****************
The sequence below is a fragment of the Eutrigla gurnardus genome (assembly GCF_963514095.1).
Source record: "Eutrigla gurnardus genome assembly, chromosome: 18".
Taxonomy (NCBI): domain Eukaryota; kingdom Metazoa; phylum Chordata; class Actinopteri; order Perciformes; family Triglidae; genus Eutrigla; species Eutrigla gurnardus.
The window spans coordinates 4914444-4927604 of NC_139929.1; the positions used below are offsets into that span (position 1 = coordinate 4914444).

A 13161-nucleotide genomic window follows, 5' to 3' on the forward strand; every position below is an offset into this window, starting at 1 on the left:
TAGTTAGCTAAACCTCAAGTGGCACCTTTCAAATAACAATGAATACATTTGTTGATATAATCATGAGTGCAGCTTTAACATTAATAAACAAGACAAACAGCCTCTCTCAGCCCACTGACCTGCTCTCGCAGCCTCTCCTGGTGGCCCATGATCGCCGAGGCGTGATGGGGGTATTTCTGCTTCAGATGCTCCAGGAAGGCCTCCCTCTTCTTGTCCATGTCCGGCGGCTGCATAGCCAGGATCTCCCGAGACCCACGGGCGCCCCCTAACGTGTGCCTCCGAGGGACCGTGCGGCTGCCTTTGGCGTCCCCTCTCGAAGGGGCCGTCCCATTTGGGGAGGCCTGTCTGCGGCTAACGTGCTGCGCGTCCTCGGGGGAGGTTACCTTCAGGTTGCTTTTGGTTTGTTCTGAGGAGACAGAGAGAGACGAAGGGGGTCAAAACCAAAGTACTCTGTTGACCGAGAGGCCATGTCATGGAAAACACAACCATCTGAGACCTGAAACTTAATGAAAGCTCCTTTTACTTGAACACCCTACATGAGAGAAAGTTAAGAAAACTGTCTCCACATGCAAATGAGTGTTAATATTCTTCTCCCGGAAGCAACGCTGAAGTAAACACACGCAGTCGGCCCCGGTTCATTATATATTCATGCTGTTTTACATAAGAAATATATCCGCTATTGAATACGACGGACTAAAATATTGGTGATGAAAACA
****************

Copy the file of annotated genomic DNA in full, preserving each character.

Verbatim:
The sequence below is a fragment of the Eutrigla gurnardus genome (assembly GCF_963514095.1).
Source record: "Eutrigla gurnardus genome assembly, chromosome: 18".
Taxonomy (NCBI): domain Eukaryota; kingdom Metazoa; phylum Chordata; class Actinopteri; order Perciformes; family Triglidae; genus Eutrigla; species Eutrigla gurnardus.
The window spans coordinates 4914444-4927604 of NC_139929.1; the positions used below are offsets into that span (position 1 = coordinate 4914444).

A 13161-nucleotide genomic window follows, 5' to 3' on the forward strand; every position below is an offset into this window, starting at 1 on the left:
TAGTTAGCTAAACCTCAAGTGGCACCTTTCAAATAACAATGAATACATTTGTTGATATAATCATGAGTGCAGCTTTAACATTAATAAACAAGACAAACAGCCTCTCTCAGCCCACTGACCTGCTCTCGCAGCCTCTCCTGGTGGCCCATGATCGCCGAGGCGTGATGGGGGTATTTCTGCTTCAGATGCTCCAGGAAGGCCTCCCTCTTCTTGTCCATGTCCGGCGGCTGCATAGCCAGGATCTCCCGAGACCCACGGGCGCCCCCTAACGTGTGCCTCCGAGGGACCGTGCGGCTGCCTTTGGCGTCCCCTCTCGAAGGGGCCGTCCCATTTGGGGAGGCCTGTCTGCGGCTAACGTGCTGCGCGTCCTCGGGGGAGGTTACCTTCAGGTTGCTTTTGGTTTGTTCTGAGGAGACAGAGAGAGACGAAGGGGGTCAAAACCAAAGTACTCTGTTGACCGAGAGGCCATGTCATGGAAAACACAACCATCTGAGACCTGAAACTTAATGAAAGCTCCTTTTACTTGAACACCCTACATGAGAGAAAGTTAAGAAAACTGTCTCCACATGCAAATGAGTGTTAATATTCTTCTCCCGGAAGCAACGCTGAAGTAAACACACGCAGTCGGCCCCGGTTCATTATATATTCATGCTGTTTTACATAAGAAATATATCCGCTATTGAATACGACGGACTAAAATATTGGTGATGAAAACA